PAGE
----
You can find the simulation hosted on Open Science Framework at https://osf.io/ydwef/. This is my first swipe at an algorithm; I'd be happy to hear other suggestions for algorithms and parameters that simulate moderator trawling. Here's what the script does.
1) Create independent x and y variables from a normal distribution
2) Create three moderator variables z1, z2, and z3, of which 10 random subjects make up each of two levels
3) Fit the main effect model y ~ x. If it's statistically significant, stop and report the main effect.
4) If that doesn't come out significant, try z1, z2, and z3 each as moderators (e.g. y ~ x*z1; y ~ x*z2; y ~ x*z3). If one of these is significant, stop and plan to report the interaction.
5) Simonsohn et al. recommend using the p-value of the interaction for an attenuation interaction (e.g. "There's an effect among men that is reduced or eliminated among women"), but the p-values of each of the simple slopes for a crossover interaction (e.g. "This makes men more angry but makes women less angry."). So, determine whether it's an attenuation or crossover interaction.
5a)  If just one simple slope is significant, we'll call it an interaction. There's an effect in one group that is significant that is eliminated or reduced in the other group. In this case, we report the interaction p-value.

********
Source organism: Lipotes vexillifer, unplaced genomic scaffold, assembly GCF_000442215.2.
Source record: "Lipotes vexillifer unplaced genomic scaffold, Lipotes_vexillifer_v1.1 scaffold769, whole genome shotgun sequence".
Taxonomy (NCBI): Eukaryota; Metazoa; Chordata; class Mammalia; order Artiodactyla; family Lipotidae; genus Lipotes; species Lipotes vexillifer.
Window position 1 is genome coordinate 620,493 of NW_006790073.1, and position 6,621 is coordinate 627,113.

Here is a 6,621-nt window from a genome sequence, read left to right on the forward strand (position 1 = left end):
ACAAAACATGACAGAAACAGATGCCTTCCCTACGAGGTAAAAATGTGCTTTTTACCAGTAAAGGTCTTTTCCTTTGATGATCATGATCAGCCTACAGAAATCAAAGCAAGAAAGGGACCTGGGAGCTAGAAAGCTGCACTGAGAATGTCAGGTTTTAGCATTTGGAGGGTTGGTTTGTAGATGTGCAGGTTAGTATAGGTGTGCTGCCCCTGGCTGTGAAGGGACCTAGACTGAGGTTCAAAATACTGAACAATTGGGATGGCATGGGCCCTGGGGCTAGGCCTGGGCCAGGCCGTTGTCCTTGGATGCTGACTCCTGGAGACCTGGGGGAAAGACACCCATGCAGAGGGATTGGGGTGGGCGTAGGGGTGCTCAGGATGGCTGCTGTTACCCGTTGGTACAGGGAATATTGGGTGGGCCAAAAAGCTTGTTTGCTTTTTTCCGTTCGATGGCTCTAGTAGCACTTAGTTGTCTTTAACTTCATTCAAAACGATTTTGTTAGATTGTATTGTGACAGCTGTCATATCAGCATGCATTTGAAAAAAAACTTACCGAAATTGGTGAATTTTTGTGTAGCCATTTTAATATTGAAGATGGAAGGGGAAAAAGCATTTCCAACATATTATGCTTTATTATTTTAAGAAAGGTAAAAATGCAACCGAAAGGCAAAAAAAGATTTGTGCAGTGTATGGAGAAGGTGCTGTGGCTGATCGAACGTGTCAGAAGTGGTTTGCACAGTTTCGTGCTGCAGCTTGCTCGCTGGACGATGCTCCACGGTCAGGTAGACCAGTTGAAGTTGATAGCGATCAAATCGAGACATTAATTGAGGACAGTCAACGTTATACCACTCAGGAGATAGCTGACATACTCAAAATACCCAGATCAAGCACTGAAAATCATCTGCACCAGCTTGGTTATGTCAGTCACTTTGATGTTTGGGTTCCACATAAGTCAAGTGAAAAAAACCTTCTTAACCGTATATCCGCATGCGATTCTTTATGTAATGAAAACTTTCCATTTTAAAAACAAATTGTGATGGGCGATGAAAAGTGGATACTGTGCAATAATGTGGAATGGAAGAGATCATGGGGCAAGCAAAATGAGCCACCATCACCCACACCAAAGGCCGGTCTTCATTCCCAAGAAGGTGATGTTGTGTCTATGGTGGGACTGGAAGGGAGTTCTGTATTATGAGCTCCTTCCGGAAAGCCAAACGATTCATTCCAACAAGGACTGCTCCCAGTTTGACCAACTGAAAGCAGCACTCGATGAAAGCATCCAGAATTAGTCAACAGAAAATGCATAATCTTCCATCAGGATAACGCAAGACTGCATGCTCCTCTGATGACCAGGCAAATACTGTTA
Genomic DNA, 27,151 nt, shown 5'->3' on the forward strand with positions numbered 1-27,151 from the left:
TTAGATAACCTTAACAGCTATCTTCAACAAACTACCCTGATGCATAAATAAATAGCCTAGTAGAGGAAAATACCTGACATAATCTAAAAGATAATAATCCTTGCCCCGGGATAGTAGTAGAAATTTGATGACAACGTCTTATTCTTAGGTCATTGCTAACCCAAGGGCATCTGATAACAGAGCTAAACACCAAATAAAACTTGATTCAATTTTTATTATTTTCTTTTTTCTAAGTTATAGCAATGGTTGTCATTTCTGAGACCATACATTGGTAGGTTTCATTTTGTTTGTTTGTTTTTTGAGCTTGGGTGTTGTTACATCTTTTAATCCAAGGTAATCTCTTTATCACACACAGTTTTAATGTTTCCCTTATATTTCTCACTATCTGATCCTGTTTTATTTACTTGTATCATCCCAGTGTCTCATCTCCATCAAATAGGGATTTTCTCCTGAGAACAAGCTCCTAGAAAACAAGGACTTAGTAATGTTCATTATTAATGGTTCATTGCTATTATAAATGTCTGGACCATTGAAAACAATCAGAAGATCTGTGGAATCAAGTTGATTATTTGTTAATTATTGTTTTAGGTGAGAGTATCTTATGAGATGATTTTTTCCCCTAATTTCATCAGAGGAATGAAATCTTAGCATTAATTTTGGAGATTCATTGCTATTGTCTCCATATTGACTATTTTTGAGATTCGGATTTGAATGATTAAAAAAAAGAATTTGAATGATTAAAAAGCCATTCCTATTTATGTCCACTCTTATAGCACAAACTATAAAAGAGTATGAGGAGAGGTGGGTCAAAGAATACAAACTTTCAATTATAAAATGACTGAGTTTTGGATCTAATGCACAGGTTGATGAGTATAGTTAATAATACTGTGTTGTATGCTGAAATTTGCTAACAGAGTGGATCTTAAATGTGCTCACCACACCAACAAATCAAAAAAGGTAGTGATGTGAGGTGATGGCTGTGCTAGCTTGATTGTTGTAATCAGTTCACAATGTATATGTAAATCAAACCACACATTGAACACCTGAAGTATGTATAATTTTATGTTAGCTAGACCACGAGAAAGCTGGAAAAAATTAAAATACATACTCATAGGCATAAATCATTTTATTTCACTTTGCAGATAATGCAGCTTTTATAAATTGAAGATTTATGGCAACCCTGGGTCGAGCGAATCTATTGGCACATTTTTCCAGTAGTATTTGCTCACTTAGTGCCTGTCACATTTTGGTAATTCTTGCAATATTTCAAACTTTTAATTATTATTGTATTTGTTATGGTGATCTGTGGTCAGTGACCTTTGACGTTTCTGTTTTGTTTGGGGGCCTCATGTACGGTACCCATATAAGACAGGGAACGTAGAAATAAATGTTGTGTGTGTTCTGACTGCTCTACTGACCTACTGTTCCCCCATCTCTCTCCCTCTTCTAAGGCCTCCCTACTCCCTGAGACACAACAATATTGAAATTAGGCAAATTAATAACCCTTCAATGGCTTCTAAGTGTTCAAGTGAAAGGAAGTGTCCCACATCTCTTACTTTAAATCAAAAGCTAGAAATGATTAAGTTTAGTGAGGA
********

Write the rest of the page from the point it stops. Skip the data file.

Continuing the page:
5b) If neither simple slopes are significant, or both are significant with coefficients of opposite sign, we'll call it a crossover. Both slopes significant indicates opposite effects, while neither slope significant indicates that the simple slopes aren't strong enough on their own but their opposition is enough to power a significant interaction. In these cases, we'll report both simple slopes' p-values.

We repeat this for 10,000 hypothetical studies, export the t-tests, and put them into the p-curve app at www.p-curve.com. Can p-curve tell that these results are the product of p-hacking?




It cannot. In the limit, it seems that p-curve will conclude that the findings are very mildly informative, indicating that the p-curve is flatter than 33% power, but still right-skewed, suggesting a true effect measured at about 20% power. Worse yet, it cannot detect that these p-values come from post-hoc tomfoolery and p-hacking. A few of these sprinkled into a research literature could make an effect seem to bear slightly more evidence, and be less p-hacked, then it really is.

The problem would seem to be that the p-values are aggregated across heterogeneous statistical tests: some tests of the main effect, some tests of this interaction or that interaction. Heterogeneity seems like it would be a serious problem for p-curve analysis in other ways. What happens when the p-values come from a combination of well-powered studies of a true effect and some poorly-powered, p-hacked studies of that same effect? (As best I can tell from the manuscript draft, the resulting p-curve is flat!) How does one meta-analyze across studies of different phenomena or different operationalizations or different models?